The Dubious Search for 'Integration' in the Microsoft Trial
Connecticut Law Review, Vol. 31, p. 1251, 1999
24 Pages Posted: 4 Jun 2009
Date Written: June 3, 2009
This article was published in 1999 while the Microsoft trial was still in progress. It examines the opposing positions of the parties on the legality, under Section 2 of the Sherman Act, of Microsoft's integration of its Internet Explorer web browser with its Windows operating system. For the government, the purported integration (or at least the prevention of dis-integration) had no technical justification and was merely exclusionary; for Microsoft, integration created a new, single, and better product. After scrutinizing the evidence in support of these positions, we argue that the issue of whether the browser was properly integrated with Windows under a judicially formulated standard has little relevance to the proper concerns of antitrust policy. For our later analysis of the issue of integration, see William H. Page & John E. Lopatka, The Microsoft Case: Antitrust, High Technology, and Consumer Welfare (Univ. of Chicago Press 2007).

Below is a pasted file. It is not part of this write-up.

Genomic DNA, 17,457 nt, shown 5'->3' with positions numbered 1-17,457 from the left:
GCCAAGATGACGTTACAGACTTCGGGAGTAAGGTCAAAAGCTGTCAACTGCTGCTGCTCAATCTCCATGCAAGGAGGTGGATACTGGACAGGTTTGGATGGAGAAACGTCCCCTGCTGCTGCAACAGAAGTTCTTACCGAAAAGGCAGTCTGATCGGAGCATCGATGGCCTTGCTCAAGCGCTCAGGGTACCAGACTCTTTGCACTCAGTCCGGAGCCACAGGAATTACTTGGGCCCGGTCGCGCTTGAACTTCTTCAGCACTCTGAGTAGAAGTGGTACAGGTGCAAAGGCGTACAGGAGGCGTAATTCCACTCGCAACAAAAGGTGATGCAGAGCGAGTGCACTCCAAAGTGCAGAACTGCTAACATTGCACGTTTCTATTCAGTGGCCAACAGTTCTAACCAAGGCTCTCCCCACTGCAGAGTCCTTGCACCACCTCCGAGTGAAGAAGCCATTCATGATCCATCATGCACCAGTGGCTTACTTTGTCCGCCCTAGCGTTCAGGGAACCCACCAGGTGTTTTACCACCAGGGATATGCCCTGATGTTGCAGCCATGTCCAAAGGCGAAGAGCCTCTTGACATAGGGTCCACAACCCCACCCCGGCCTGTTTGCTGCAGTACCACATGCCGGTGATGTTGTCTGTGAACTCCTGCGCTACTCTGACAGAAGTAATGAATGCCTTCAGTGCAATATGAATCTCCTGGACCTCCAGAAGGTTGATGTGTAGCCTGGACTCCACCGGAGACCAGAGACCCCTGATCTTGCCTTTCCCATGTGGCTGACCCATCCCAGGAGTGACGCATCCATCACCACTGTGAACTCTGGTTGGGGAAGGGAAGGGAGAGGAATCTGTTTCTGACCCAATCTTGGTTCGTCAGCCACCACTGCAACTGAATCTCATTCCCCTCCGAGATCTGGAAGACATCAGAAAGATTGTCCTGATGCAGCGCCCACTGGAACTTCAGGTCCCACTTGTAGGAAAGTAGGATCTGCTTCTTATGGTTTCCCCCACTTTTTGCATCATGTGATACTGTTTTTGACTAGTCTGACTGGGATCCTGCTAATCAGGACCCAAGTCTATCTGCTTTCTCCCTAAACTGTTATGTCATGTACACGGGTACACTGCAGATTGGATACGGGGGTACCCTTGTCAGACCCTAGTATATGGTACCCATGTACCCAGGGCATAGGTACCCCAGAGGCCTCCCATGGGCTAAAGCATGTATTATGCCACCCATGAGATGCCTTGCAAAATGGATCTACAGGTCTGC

Keywords: antitrust, monopolization, integration, Microsoft
JEL Classification: K21, K41, L12, L41, O31
Suggested Citation: Suggested Citation